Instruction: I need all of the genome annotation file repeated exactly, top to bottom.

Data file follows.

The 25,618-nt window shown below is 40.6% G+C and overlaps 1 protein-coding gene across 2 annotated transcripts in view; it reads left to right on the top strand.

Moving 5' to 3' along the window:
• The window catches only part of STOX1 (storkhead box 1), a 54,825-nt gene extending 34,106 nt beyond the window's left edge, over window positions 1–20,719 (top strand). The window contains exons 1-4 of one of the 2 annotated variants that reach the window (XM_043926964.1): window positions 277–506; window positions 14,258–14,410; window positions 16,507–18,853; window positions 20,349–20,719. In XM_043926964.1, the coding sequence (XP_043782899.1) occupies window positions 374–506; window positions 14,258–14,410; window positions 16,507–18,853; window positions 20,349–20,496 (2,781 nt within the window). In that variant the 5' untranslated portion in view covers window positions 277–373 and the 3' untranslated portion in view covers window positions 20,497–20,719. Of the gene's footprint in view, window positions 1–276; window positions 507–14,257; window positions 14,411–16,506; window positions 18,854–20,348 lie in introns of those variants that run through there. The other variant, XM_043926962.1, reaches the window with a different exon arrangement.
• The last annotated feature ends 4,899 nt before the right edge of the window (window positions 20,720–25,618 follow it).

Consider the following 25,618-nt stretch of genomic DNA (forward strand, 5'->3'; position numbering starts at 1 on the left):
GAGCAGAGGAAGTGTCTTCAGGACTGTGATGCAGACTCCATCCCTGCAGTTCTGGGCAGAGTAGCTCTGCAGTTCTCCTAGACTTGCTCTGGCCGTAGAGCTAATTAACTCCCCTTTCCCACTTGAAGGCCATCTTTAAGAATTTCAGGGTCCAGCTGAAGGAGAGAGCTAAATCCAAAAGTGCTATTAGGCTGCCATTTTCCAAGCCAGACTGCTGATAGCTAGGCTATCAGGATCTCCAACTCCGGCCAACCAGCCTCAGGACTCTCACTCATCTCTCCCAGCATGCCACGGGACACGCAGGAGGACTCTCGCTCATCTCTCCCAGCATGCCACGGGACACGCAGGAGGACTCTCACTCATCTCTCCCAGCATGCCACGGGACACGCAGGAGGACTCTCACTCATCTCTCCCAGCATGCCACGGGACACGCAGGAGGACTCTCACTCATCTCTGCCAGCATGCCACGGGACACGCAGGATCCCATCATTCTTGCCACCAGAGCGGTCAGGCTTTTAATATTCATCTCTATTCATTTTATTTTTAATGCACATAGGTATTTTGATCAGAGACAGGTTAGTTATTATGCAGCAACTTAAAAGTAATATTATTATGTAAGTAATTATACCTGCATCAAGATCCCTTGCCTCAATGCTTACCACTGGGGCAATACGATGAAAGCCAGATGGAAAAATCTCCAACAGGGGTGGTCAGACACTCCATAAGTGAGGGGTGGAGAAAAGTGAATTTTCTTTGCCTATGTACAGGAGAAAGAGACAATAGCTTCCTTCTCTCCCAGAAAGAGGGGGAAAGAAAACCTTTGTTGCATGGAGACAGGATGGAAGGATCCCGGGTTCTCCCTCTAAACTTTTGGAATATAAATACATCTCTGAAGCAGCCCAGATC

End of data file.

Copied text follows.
The 25,618-nt window shown below is 40.6% G+C and overlaps 1 protein-coding gene across 2 annotated transcripts in view; it reads left to right on the top strand.

Moving 5' to 3' along the window:
• The window catches only part of STOX1 (storkhead box 1), a 54,825-nt gene extending 34,106 nt beyond the window's left edge, over window positions 1–20,719 (top strand). The window contains exons 1-4 of one of the 2 annotated variants that reach the window (XM_043926964.1): window positions 277–506; window positions 14,258–14,410; window positions 16,507–18,853; window positions 20,349–20,719. In XM_043926964.1, the coding sequence (XP_043782899.1) occupies window positions 374–506; window positions 14,258–14,410; window positions 16,507–18,853; window positions 20,349–20,496 (2,781 nt within the window). In that variant the 5' untranslated portion in view covers window positions 277–373 and the 3' untranslated portion in view covers window positions 20,497–20,719. Of the gene's footprint in view, window positions 1–276; window positions 507–14,257; window positions 14,411–16,506; window positions 18,854–20,348 lie in introns of those variants that run through there. The other variant, XM_043926962.1, reaches the window with a different exon arrangement.
• The last annotated feature ends 4,899 nt before the right edge of the window (window positions 20,720–25,618 follow it).

Consider the following 25,618-nt stretch of genomic DNA (forward strand, 5'->3'; position numbering starts at 1 on the left):
GAGCAGAGGAAGTGTCTTCAGGACTGTGATGCAGACTCCATCCCTGCAGTTCTGGGCAGAGTAGCTCTGCAGTTCTCCTAGACTTGCTCTGGCCGTAGAGCTAATTAACTCCCCTTTCCCACTTGAAGGCCATCTTTAAGAATTTCAGGGTCCAGCTGAAGGAGAGAGCTAAATCCAAAAGTGCTATTAGGCTGCCATTTTCCAAGCCAGACTGCTGATAGCTAGGCTATCAGGATCTCCAACTCCGGCCAACCAGCCTCAGGACTCTCACTCATCTCTCCCAGCATGCCACGGGACACGCAGGAGGACTCTCGCTCATCTCTCCCAGCATGCCACGGGACACGCAGGAGGACTCTCACTCATCTCTCCCAGCATGCCACGGGACACGCAGGAGGACTCTCACTCATCTCTCCCAGCATGCCACGGGACACGCAGGAGGACTCTCACTCATCTCTGCCAGCATGCCACGGGACACGCAGGATCCCATCATTCTTGCCACCAGAGCGGTCAGGCTTTTAATATTCATCTCTATTCATTTTATTTTTAATGCACATAGGTATTTTGATCAGAGACAGGTTAGTTATTATGCAGCAACTTAAAAGTAATATTATTATGTAAGTAATTATACCTGCATCAAGATCCCTTGCCTCAATGCTTACCACTGGGGCAATACGATGAAAGCCAGATGGAAAAATCTCCAACAGGGGTGGTCAGACACTCCATAAGTGAGGGGTGGAGAAAAGTGAATTTTCTTTGCCTATGTACAGGAGAAAGAGACAATAGCTTCCTTCTCTCCCAGAAAGAGGGGGAAAGAAAACCTTTGTTGCATGGAGACAGGATGGAAGGATCCCGGGTTCTCCCTCTAAACTTTTGGAATATAAATACATCTCTGAAGCAGCCCAGATC